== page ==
"He was the most explosive, emotional, full-effort guy I played against,"
said former Bears center Jerry Fontenot, now the Packers' assistant offensive line coach. "And he ran his mouth as hard as he played."
Fontenot said the best defensive tackles he played against in his 16-year
career were Jerry Ball, Chester McGlockton, Eric Swann and Randle—but only Randle played hard on every snap.
"He was one of the fun guys to play against," Fontenot said. "You knew
exactly what you were going to get from him on Sunday. He made me a much better
player because you knew if you didn't bring your 'A' game, he would find a way
to expose you."
Randle had to play with all-out effort and seek every edge possible because
at 6 feet 1 inch and 275 pounds, he was operating at a severe size disadvantage.
He was built like no other defensive tackle in the game, but he used his compact
frame to his advantage, getting underneath blockers' pads and often spinning and
squirming to free himself.
An undrafted free agent from Texas A & M-Kingsville, Randle willed
himself into one of the fiercest defensive players of his era. He played in
seven Pro Bowls and finished tied with Richard Dent for sixth on the all-time
sack list. He is eligible for the Pro Football Hall of Fame for the first time
this season and is one of 25 semifinalists.
Javelinas football recruiting focused on 'spots'
KINGSVILLE — For a football program that has endured some serious growing pains the past couple of seasons, one might think the needs for Texas A&M-Kingsville would be many when it comes to the recruiting process.
Coach Bo Atterberry and his staff have been traveling the high-school and junior-college paths since the Javelinas' 7-4 season came to a close earlier this month. And while coaches never will pass on landing someone they think could provide some help, A&M-Kingsville can afford to be a little choosy.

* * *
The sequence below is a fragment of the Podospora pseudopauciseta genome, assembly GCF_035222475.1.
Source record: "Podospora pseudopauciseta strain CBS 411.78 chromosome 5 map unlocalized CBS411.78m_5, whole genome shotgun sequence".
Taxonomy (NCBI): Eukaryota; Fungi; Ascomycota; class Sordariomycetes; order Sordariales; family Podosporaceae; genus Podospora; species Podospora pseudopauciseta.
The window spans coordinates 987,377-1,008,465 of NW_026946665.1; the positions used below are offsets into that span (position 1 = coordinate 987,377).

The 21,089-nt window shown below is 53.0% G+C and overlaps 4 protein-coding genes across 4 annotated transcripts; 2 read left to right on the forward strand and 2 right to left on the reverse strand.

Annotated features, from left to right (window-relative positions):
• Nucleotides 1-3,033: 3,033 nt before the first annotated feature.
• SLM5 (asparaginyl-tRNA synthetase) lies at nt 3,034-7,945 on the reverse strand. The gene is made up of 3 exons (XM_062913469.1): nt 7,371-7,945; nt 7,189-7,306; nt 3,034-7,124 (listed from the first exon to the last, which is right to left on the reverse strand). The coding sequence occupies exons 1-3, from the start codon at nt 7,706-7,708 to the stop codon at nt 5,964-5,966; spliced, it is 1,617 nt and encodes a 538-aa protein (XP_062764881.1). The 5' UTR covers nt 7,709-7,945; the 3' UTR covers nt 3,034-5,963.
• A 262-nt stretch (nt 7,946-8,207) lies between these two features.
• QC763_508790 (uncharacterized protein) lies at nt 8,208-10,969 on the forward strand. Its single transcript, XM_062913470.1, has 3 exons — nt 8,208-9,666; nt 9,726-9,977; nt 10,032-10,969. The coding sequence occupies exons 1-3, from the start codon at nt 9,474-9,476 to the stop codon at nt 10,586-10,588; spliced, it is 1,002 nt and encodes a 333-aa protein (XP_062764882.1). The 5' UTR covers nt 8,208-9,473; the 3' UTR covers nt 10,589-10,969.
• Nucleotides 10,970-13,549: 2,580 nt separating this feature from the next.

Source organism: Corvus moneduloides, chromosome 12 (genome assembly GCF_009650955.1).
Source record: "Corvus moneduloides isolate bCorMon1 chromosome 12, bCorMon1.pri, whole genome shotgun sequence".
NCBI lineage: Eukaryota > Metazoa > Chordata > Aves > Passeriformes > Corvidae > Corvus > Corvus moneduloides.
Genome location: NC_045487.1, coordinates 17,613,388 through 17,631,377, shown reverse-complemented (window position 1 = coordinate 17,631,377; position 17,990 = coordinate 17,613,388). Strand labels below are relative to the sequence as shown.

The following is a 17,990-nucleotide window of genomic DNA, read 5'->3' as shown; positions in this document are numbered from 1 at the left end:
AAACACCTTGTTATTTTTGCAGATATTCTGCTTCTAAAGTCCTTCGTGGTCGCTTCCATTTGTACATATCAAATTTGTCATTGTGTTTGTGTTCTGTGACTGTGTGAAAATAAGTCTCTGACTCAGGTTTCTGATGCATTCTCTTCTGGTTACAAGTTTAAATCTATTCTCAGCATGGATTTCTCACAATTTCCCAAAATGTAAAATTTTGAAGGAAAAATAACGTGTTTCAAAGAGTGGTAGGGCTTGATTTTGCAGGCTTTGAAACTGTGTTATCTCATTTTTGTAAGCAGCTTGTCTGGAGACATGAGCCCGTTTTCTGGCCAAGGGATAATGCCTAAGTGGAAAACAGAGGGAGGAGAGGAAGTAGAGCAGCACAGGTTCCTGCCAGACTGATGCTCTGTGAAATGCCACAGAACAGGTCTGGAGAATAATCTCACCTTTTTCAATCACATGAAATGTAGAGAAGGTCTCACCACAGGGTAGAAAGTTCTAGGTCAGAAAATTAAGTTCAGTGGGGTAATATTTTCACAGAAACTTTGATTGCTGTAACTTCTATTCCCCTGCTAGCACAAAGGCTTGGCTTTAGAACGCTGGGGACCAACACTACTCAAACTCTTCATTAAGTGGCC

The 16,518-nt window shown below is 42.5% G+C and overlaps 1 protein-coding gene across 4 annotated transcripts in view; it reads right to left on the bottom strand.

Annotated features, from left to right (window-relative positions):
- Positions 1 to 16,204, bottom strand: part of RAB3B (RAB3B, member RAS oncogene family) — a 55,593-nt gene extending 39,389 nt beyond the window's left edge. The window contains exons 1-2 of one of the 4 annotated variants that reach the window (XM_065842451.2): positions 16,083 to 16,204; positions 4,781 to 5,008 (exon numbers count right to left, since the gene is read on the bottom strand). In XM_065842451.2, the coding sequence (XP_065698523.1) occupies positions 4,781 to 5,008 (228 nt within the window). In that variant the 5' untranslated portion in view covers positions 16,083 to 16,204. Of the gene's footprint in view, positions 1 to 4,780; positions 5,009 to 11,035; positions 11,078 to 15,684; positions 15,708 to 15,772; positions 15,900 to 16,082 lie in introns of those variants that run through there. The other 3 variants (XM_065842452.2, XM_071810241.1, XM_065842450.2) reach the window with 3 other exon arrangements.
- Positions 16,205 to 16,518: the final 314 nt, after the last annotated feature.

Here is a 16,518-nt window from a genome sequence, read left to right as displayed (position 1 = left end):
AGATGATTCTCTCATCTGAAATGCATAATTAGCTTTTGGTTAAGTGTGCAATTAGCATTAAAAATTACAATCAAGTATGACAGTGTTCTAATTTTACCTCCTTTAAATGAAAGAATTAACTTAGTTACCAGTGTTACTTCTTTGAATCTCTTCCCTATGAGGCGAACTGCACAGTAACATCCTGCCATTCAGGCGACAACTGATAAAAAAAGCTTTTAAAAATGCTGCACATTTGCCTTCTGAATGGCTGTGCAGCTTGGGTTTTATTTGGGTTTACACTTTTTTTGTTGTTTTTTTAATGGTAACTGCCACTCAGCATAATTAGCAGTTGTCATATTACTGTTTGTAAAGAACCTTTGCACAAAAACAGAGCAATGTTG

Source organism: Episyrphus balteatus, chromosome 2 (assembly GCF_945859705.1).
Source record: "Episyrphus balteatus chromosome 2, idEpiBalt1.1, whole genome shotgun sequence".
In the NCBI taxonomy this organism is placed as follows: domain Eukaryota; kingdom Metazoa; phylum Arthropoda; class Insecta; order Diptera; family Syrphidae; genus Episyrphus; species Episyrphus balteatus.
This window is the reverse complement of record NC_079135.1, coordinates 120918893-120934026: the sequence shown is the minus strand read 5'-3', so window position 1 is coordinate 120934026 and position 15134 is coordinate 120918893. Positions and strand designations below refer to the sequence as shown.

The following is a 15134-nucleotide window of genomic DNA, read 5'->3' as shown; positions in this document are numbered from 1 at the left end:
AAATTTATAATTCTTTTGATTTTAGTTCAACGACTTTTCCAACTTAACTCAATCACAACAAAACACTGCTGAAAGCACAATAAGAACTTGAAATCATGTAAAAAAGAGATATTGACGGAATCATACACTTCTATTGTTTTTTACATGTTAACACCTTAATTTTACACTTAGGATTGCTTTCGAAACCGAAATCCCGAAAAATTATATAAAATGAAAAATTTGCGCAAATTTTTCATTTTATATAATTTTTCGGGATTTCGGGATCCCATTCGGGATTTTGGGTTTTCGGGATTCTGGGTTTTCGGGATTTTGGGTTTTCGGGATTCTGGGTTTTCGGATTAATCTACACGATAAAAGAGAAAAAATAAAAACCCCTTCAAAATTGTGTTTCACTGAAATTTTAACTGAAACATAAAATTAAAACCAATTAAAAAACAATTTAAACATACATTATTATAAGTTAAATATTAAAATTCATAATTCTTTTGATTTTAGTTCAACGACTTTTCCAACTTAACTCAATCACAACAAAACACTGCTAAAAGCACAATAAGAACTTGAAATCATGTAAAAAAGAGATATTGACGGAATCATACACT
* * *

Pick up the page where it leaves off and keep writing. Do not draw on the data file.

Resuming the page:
The reason: the Javs' cupboard simply isn't that bare.
Buffs' strength could be ground game
Graduation has raided Air Raid.
The starting quarterback, four starting receivers and two linemen are gone, putting West Texas A&M in its biggest offensive rebuilding mode under coach Don Carthel.
The Buffs have boasted the top passing offense in Division II and have been even more dangerous the past two seasons with a more effective running game.
Harris ready to pull trigger in WT's offense
Son, here are the keys to the car. It's a big responsibility. Have fun, but be careful.
Former West Texas A&M quarterback Matt McIntyre once called the Buffs offense "a finely tuned Cadillac." Opposing defenses may have thought it was a Hummer that ran over them each week of the season.
It doesn't matter to junior-to-be Taylor Harris what he's driving. As the heir apparent to the Buffs' Air Raid attack, he'll be in the driver's seat of Division II's No. 1 passing attack and No. 2 total offense.
"Some of the guys have come up to me and hit me in the ribs and said, 'You're the starter now.' It's my job to lose but I still have to earn it," Harris said.